's Valuation

The list of stocks with price to earnings of 50x and higher has become pretty long. One example among many is (CRM).

The market value of at the recent ~$ 123/share is $ 16 billion.

In the fiscal year ended January 2010 earned just over $ 80 million.

In the first 2 quarters of this fiscal year the company earned $ 32.5 million.

They are growing revenues and earnings fast and expected to earn ~$ 150-160 million in the fiscal year ended January 2011.

Let's assume will successfully execute 800% earnings growth in the next 3-4 years and the stock price stays the same. Even if that aggressive assumption becomes real,'s price to earnings multiple would actually still be higher than that of Apple (AAPL) right now (obviously Apple is actually a moving target considering its own growth).

Using the most recent 4 quarters of earnings for both companies:

AAPL: Price $ 283/share, Market Cap $ 259 billion, Earnings: $ 12.23 billion, PE = 21
CRM: Price, $ 123/share, Market Cap $ 16 billion, Earnings $ 73.6 million, PE = 217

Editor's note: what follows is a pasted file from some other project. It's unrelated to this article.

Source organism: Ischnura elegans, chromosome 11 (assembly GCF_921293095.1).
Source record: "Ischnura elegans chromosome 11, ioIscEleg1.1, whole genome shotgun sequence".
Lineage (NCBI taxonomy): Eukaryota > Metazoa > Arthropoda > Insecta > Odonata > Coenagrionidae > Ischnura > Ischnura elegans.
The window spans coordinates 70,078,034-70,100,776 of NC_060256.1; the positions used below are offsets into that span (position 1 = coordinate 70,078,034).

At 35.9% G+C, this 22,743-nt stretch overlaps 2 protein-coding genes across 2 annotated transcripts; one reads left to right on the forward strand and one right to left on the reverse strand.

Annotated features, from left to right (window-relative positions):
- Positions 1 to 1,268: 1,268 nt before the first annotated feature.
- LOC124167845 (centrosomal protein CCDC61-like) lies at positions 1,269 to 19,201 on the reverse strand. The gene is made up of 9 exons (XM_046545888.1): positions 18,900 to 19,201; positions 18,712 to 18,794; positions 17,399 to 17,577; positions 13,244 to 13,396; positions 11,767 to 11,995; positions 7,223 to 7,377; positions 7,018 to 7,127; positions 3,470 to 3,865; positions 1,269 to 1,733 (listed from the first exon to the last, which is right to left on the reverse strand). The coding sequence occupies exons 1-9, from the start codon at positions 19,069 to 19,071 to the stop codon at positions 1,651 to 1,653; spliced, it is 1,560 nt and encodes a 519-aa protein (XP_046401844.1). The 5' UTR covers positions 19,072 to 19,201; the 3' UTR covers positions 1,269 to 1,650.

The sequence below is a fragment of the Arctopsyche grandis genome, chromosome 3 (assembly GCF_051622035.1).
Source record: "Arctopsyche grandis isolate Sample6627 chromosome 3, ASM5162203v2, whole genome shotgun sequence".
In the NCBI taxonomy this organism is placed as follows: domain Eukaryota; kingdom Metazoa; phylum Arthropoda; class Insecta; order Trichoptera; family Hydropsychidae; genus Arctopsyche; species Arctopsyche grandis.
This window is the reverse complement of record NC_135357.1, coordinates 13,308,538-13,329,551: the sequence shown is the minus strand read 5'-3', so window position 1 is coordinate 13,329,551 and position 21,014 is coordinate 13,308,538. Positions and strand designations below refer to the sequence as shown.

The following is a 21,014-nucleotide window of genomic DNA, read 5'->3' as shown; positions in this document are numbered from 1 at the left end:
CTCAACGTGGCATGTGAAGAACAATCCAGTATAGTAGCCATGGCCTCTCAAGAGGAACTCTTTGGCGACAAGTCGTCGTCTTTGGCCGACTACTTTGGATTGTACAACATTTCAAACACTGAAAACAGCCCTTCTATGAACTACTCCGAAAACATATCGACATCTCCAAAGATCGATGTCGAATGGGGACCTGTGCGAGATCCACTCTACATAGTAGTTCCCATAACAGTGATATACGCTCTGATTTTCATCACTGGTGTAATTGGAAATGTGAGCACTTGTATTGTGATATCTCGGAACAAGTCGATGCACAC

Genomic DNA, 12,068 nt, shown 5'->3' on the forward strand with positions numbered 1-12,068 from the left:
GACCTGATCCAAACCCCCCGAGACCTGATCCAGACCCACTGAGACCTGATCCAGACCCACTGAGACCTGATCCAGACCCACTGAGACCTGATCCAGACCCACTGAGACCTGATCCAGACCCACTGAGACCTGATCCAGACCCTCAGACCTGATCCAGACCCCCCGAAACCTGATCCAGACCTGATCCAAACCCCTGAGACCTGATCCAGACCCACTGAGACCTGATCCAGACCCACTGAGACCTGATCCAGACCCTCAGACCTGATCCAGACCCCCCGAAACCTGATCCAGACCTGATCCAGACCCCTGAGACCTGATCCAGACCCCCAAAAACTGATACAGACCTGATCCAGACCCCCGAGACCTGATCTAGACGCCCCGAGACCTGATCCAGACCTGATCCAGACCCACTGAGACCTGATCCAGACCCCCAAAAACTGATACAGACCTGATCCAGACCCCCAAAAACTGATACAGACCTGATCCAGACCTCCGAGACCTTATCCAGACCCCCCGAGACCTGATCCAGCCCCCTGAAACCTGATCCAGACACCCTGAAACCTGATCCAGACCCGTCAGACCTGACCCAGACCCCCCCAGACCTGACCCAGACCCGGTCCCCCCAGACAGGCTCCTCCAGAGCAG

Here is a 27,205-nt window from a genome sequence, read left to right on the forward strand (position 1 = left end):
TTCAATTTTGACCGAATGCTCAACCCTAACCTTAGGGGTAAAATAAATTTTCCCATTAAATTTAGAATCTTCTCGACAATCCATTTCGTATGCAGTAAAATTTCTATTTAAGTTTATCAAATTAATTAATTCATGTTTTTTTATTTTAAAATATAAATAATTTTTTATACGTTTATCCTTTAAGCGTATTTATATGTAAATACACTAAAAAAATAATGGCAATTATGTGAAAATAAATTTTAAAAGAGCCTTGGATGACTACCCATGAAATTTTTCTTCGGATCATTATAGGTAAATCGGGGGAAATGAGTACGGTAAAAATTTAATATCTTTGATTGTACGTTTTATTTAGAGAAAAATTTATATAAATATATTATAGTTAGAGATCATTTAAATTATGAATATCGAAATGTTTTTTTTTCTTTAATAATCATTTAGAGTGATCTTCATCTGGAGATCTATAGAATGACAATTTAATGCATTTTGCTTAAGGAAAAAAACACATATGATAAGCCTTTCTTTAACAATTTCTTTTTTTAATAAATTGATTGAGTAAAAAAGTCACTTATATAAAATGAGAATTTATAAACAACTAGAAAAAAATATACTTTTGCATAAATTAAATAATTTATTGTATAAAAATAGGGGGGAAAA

So clearly even the 800% growth isn't enough.

I mention Apple, not to compare the two businesses (clearly they are very different), only to put that valuation in some perspective*. Having said that my experience is stocks with valuations like have a tendency to get even more overvalued.

In many instances, the high flyers are transformational businesses with a great story. Some do actually end up justifying the seemingly high valuations in the long run**. I'm not smart enough to get that right very often so, in my case, the losses would surely offset the gains. It's very likely quite a few folks know how to effectively invest this way but I'm not one of them. Just a completely different game. For me, finding businesses with proven durable competitive advantages and buying them when there is a significant margin of safety is what works. may be the making of a great franchise. I've no doubt that there is a great story behind it. The question is: What are you willing to pay for promise versus what's proven?


* I'm not a proponent of Apple's stock but it looks even cheaper if you take into account the $ 50/share of net cash and marketable securities (nearly 18% of the Apple's market value) it has on the balance sheet. has less than 2% cash as a percent of market value.

** Though often the valuations of these businesses disconnect from any kind of likely future economic reality.
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